A REIT is required to file an annual statement (Form REIT 3) with the Revenue Commissioners confirming that it has met the necessary conditions throughout the year. If the annual statement is not filed or an incomplete statement is filed, the REIT will be treated as having ceased to be a REIT.

If a REIT intends leaving the REIT regime, an uplift in the tax base of properties held at that time to market value arises only if the REIT has been in existence for 15 years.

Real estate securitisation vehicles

International and cross-border tax aspects

i Tax treaties

Ireland has a very extensive double taxation treaty network with 76 double taxation treaties signed, 73 of which are currently in force.

On 29 January 2019, Ireland deposited its instrument of ratification of the Multilateral Convention to Implement Tax Treaty Related Measures to Prevent Base Erosion and Profit Shifting (Multilateral Instrument (MLI)) with the OECD.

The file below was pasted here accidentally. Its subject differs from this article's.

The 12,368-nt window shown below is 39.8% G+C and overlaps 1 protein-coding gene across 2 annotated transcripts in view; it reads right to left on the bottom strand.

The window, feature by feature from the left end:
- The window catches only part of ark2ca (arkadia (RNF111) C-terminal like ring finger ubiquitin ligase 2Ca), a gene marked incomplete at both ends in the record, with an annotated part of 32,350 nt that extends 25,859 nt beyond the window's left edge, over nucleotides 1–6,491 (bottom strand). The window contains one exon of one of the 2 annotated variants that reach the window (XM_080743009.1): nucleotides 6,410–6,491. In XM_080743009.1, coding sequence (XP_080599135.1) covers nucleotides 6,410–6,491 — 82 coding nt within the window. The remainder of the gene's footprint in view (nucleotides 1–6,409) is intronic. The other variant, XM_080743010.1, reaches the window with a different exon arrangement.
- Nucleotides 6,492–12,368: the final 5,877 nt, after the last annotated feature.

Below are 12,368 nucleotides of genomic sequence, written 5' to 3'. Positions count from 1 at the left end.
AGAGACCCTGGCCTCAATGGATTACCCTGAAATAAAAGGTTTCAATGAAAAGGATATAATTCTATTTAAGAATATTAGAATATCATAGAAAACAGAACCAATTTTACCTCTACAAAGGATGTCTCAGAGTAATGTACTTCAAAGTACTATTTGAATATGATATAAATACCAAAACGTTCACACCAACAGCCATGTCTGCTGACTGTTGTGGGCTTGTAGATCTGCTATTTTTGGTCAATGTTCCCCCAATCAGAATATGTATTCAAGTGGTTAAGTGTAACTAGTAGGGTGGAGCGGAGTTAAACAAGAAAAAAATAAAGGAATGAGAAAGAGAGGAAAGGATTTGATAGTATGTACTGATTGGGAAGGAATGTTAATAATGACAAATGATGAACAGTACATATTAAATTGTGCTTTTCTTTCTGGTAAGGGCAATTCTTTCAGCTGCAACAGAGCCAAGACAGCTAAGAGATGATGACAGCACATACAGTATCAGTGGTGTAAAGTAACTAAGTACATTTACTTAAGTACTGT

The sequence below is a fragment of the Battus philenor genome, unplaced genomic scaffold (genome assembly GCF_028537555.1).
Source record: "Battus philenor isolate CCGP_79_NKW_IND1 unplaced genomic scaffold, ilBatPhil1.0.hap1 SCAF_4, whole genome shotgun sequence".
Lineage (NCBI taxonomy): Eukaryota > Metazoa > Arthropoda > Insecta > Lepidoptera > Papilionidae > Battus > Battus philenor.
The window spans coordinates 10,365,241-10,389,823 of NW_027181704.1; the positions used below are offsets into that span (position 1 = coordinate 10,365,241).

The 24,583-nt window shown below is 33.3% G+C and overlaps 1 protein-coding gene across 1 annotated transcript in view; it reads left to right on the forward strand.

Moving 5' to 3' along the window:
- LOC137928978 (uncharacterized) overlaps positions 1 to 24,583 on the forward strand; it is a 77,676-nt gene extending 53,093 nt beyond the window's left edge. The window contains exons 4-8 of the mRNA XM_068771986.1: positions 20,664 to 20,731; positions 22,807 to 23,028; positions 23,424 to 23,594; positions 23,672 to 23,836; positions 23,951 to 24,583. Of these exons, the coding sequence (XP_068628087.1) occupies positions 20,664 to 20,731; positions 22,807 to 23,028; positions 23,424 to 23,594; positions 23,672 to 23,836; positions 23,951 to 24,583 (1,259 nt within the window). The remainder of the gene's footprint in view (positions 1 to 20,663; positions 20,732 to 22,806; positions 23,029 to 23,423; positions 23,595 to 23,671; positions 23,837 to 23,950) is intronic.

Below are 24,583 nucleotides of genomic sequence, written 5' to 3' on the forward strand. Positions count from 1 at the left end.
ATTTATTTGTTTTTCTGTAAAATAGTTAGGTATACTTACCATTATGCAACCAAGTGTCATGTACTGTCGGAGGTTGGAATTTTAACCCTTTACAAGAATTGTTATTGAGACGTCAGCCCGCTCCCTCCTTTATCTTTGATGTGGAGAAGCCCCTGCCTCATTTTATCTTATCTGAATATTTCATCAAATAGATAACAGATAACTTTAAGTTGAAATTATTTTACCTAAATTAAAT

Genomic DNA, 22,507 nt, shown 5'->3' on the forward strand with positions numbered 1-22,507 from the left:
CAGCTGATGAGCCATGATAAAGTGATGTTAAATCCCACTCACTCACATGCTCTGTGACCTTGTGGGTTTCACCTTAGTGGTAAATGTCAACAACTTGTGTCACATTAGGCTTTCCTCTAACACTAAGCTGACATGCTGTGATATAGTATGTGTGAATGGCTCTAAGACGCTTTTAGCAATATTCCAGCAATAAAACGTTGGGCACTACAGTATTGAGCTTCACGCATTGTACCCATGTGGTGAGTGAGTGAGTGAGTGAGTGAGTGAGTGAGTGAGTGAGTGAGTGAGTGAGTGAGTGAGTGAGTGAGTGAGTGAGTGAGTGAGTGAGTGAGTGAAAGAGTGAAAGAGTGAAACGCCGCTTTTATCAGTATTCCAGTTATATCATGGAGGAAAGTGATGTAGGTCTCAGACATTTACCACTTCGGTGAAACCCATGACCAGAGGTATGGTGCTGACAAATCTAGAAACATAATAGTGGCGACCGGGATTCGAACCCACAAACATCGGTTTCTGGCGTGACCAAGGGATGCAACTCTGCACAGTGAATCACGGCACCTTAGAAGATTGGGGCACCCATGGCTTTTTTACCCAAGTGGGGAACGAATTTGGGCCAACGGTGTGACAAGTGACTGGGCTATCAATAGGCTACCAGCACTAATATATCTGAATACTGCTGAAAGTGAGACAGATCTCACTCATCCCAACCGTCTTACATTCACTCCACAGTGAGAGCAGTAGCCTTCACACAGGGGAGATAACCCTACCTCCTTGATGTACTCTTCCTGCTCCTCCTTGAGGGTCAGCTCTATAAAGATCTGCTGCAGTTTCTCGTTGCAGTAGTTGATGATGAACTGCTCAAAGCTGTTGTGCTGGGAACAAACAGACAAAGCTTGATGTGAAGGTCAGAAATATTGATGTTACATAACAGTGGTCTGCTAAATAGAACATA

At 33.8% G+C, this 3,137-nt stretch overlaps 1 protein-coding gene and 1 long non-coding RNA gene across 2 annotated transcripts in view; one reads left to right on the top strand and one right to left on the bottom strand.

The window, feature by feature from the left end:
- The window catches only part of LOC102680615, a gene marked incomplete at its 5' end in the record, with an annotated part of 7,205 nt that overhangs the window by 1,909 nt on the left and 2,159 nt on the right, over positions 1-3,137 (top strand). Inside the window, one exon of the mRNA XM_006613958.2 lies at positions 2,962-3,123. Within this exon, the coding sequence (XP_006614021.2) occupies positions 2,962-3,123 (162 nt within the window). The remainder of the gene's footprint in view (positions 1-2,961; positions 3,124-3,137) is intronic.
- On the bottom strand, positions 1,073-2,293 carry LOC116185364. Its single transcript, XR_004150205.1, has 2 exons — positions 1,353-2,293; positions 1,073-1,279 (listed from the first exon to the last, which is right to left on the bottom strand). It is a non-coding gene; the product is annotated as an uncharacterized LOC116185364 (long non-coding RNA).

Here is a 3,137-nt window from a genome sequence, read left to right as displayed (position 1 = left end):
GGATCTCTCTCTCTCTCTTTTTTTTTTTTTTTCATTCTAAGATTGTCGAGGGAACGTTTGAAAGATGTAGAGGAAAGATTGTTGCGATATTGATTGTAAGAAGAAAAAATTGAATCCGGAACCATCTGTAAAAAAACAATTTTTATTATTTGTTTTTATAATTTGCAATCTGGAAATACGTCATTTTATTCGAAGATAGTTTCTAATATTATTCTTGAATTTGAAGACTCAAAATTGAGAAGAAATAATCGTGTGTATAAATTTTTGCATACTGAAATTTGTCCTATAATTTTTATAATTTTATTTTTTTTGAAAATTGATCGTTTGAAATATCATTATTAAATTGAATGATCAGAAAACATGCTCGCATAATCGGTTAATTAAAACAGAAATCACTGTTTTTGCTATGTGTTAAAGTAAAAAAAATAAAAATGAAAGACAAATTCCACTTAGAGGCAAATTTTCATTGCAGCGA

The main changes to Ireland’s double taxation treaties as a result of the MLI include:

  1. a principal purpose test;
  2. a tie-breaker rule based on mutual agreement to determine residency for dual resident entities; and
  3. dispute resolution measures.

ii Cross-border considerations

There are no restrictions on cross-border investment into Ireland, such as exchange controls or limits on foreign direct and indirect investment in real estate.

iii Locally domiciled vehicles investing abroad

Irish CBI-regulated investment funds that hold non-Irish real estate are generally exempt from Irish tax.

Irish corporates that invest in non-Irish real estate are generally taxable at 25 per cent on net rental income received and at 33 per cent on gains arising on disposals of non-Irish real estate.

Year in review

i Real estate market